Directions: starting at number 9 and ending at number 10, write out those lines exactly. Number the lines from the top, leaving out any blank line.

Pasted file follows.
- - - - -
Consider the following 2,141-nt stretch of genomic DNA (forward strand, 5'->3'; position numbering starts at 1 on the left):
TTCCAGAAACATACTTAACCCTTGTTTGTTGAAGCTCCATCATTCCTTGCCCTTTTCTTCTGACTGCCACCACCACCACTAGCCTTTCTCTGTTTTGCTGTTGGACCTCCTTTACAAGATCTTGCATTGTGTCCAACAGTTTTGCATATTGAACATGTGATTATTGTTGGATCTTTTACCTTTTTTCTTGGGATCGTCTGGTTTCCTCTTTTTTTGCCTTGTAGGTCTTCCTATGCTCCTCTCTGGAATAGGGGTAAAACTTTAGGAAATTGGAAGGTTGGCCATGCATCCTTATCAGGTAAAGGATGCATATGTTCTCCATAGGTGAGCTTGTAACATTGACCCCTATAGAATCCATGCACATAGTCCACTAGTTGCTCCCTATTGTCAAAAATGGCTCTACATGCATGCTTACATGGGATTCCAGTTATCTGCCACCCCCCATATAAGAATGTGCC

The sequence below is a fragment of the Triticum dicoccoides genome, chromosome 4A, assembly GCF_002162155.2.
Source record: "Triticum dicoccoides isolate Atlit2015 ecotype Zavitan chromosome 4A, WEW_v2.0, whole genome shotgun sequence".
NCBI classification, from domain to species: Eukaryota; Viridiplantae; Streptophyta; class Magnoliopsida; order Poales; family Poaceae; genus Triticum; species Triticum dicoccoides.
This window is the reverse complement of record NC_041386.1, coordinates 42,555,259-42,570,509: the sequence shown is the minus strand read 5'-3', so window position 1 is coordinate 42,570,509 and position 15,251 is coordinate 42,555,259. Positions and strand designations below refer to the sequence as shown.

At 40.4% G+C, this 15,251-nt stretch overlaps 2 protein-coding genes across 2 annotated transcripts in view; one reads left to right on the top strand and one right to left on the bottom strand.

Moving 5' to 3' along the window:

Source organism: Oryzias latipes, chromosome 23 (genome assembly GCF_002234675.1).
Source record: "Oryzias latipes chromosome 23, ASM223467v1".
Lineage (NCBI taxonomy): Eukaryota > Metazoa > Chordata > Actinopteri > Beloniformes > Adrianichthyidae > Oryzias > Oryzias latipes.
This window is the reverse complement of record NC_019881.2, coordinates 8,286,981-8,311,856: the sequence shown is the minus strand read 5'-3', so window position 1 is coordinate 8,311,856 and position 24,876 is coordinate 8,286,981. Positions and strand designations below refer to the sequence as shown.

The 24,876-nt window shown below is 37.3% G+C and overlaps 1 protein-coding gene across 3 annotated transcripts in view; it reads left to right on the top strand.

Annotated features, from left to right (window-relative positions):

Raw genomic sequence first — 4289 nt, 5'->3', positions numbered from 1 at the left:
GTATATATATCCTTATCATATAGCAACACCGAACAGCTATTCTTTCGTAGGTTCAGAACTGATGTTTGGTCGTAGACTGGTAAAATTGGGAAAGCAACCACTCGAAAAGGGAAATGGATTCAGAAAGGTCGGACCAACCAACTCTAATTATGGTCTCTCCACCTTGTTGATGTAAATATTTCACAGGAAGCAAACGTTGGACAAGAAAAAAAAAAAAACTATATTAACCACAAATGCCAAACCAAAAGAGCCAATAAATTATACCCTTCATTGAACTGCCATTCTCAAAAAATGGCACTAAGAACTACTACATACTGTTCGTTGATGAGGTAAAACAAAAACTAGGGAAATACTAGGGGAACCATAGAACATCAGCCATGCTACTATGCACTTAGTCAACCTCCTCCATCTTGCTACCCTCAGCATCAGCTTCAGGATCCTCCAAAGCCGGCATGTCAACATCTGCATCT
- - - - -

Source organism: Oryzias latipes, chromosome 23 (genome assembly GCF_002234675.1).
Source record: "Oryzias latipes chromosome 23, ASM223467v1".